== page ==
Data collection with AAC systems can be really tricky! How do I collect data without testing the student with questions like “Find _______ on your talker!”?!⠀
Let’s start by looking at the goal suggestions I have in my speech therapy goal bank:
· NAME will independently navigate to 4 different, contextually appropriate pages within his “Group” folder within a 30 minute activity.
· Given 1 verbal cue, NAME will combine 2 or more symbols to make requests in 70% of opportunities during routine or semi-structured activities.
· Given 1 cue, NAME will use greetings on his “Social” page to respond to adults and peers in 3 out of 5 opportunities.
· When NAME wants a particular item or activity, he will use his communication device to make a specific request and bring it within 3 feet of a communication partner in 50% of observed opportunities given 1 verbal and gestural prompt.
These goals are all MEASURABLE! You can easily take data on any of these goals during a session.
These goals are all FUNCTIONAL! Do we really care if our students can match or find as requested? Sometimes that might be the goal, but generally, the point of AAC is to acquire a method of communication. Matching and finding are perhaps foundational skills, but they aren’t communication.
Once you have identified the communicative behavior you want to work on, you need to consider the level of prompting.
Naturally, when you introduce a new skill, you’ll have to break it down in steps and provide prompts or cues.
In my experience, teaching other team members, including teachers and paraprofessionals about prompting is pretty important. We need to help them identify the prompts they are using, make sure we aren’t over-prompting/over-cueing, and come up with a prompt-fading plan.
Take a look at all of these types of cues from my FREE Data Collection Cheat Sheet (available on my Freebies page).
There are so many ways we prompt our students!
Just remember to be mindful. When taking data, make a note of what cues are being used to achieve the student’s level of mastery. Pay attention to the cues being used and remember that independence is the ultimate goal.
⠀There are some really important skills that need to happen with AAC devices. When a student abandons a device or isn’t using a device, it’s usually because there isn’t buy-in from the team. How do we motivate the team to remember and use best practices?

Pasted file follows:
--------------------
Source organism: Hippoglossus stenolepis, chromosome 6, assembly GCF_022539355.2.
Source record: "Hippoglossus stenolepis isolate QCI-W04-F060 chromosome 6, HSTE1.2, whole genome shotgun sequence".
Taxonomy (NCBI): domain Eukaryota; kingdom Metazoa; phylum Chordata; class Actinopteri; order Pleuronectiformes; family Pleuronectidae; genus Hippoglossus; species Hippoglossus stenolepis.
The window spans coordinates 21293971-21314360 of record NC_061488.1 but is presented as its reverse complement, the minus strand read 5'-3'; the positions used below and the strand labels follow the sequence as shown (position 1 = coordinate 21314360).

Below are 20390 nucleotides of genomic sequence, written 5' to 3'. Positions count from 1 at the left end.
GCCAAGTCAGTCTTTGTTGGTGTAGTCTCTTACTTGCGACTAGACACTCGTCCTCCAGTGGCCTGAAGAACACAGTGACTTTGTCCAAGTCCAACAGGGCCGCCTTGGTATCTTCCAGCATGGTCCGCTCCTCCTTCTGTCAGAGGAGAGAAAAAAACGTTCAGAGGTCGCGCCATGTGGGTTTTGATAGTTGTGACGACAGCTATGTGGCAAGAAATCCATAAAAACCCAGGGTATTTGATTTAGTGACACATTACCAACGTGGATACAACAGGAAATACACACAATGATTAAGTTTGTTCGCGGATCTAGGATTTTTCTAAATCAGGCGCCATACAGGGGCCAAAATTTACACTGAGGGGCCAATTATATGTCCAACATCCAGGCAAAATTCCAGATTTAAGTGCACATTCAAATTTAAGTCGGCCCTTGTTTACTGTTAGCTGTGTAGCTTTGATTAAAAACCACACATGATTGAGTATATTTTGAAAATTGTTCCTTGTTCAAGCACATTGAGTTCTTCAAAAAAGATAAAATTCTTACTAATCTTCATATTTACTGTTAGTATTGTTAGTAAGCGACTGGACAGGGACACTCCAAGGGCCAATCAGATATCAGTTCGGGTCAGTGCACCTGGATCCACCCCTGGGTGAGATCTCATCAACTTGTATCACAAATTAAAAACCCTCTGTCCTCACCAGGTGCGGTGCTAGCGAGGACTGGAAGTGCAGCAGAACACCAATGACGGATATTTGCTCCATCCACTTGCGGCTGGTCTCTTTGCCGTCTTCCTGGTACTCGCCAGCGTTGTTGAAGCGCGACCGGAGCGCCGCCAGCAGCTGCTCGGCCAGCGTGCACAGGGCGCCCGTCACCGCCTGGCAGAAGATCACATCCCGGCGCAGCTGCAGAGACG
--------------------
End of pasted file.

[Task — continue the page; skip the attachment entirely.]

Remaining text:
Or what about students who just aren’t ready for the goals I listed above? What are some good beginner AAC data points?
My advice? Take data on what YOU and other communication partners are doing. ⠀
🔹Take data on how often the student has access to their system throughout the day.⠀
🔹Take data on how many opportunities they had to use their device today.⠀
🔹Take data on how often adults are modeling on the device.⠀
🔹Record vocabulary words and communication functions you’re targeting. ⠀
🔹Sometimes, I even take data on attention to modeling! I love seeing my student’s attention to modeling increase as they learn the power their AAC system has!⠀
There’s so many things we can work to streamline and improve while we are waiting for our students’ confidence, skill, and familiarity with the AAC system to improve. ✅⠀
Doing this takes the pressure off of our students and truly sets them up for success!⠀
Looking for other helpful data collection ideas for AAC? I’ve got a ton of ideas (including editable versions of the forms!!) in my AAC Implementation Toolkit. ⠀
PS: For students using their devices and demonstrating success with it, then I start taking data just like I would for any other student working on language! That’s often daily, paper-based, simple data and monthly progress monitoring using SLP Toolkit! Hope that helps!